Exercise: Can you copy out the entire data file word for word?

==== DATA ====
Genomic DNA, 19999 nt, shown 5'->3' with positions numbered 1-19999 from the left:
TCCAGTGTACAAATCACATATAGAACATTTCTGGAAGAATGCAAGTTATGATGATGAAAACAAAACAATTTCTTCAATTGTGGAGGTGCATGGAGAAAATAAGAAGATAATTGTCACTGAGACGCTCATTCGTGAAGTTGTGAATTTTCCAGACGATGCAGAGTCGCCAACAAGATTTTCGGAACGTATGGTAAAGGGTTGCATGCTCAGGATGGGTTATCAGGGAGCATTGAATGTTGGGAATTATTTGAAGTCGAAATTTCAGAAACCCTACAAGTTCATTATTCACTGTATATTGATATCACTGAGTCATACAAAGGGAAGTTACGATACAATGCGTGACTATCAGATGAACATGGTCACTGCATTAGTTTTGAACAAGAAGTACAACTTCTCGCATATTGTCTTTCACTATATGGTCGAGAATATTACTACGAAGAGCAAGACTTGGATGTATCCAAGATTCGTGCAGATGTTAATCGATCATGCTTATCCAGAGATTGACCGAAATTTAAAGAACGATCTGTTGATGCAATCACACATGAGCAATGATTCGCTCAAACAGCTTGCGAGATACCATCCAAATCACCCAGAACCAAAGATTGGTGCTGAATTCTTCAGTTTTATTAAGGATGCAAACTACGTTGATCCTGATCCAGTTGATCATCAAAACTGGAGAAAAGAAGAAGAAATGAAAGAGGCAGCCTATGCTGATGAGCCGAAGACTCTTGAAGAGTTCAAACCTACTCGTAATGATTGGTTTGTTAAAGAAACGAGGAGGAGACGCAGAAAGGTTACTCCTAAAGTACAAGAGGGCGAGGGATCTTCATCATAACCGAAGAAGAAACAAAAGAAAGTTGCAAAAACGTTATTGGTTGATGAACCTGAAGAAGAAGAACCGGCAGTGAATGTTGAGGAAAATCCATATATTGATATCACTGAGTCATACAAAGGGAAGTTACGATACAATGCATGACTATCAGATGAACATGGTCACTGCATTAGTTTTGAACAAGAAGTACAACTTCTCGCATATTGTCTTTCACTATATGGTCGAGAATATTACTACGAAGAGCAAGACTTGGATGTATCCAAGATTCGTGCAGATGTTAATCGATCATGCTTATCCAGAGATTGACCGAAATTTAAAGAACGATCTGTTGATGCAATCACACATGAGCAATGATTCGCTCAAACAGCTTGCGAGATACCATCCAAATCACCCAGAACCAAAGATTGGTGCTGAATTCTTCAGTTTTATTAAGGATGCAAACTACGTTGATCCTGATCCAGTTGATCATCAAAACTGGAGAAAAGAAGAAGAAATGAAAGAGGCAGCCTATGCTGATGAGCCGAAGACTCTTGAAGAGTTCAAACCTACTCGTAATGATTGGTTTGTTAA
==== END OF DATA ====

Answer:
Genomic DNA, 19999 nt, shown 5'->3' with positions numbered 1-19999 from the left:
TCCAGTGTACAAATCACATATAGAACATTTCTGGAAGAATGCAAGTTATGATGATGAAAACAAAACAATTTCTTCAATTGTGGAGGTGCATGGAGAAAATAAGAAGATAATTGTCACTGAGACGCTCATTCGTGAAGTTGTGAATTTTCCAGACGATGCAGAGTCGCCAACAAGATTTTCGGAACGTATGGTAAAGGGTTGCATGCTCAGGATGGGTTATCAGGGAGCATTGAATGTTGGGAATTATTTGAAGTCGAAATTTCAGAAACCCTACAAGTTCATTATTCACTGTATATTGATATCACTGAGTCATACAAAGGGAAGTTACGATACAATGCGTGACTATCAGATGAACATGGTCACTGCATTAGTTTTGAACAAGAAGTACAACTTCTCGCATATTGTCTTTCACTATATGGTCGAGAATATTACTACGAAGAGCAAGACTTGGATGTATCCAAGATTCGTGCAGATGTTAATCGATCATGCTTATCCAGAGATTGACCGAAATTTAAAGAACGATCTGTTGATGCAATCACACATGAGCAATGATTCGCTCAAACAGCTTGCGAGATACCATCCAAATCACCCAGAACCAAAGATTGGTGCTGAATTCTTCAGTTTTATTAAGGATGCAAACTACGTTGATCCTGATCCAGTTGATCATCAAAACTGGAGAAAAGAAGAAGAAATGAAAGAGGCAGCCTATGCTGATGAGCCGAAGACTCTTGAAGAGTTCAAACCTACTCGTAATGATTGGTTTGTTAAAGAAACGAGGAGGAGACGCAGAAAGGTTACTCCTAAAGTACAAGAGGGCGAGGGATCTTCATCATAACCGAAGAAGAAACAAAAGAAAGTTGCAAAAACGTTATTGGTTGATGAACCTGAAGAAGAAGAACCGGCAGTGAATGTTGAGGAAAATCCATATATTGATATCACTGAGTCATACAAAGGGAAGTTACGATACAATGCATGACTATCAGATGAACATGGTCACTGCATTAGTTTTGAACAAGAAGTACAACTTCTCGCATATTGTCTTTCACTATATGGTCGAGAATATTACTACGAAGAGCAAGACTTGGATGTATCCAAGATTCGTGCAGATGTTAATCGATCATGCTTATCCAGAGATTGACCGAAATTTAAAGAACGATCTGTTGATGCAATCACACATGAGCAATGATTCGCTCAAACAGCTTGCGAGATACCATCCAAATCACCCAGAACCAAAGATTGGTGCTGAATTCTTCAGTTTTATTAAGGATGCAAACTACGTTGATCCTGATCCAGTTGATCATCAAAACTGGAGAAAAGAAGAAGAAATGAAAGAGGCAGCCTATGCTGATGAGCCGAAGACTCTTGAAGAGTTCAAACCTACTCGTAATGATTGGTTTGTTAA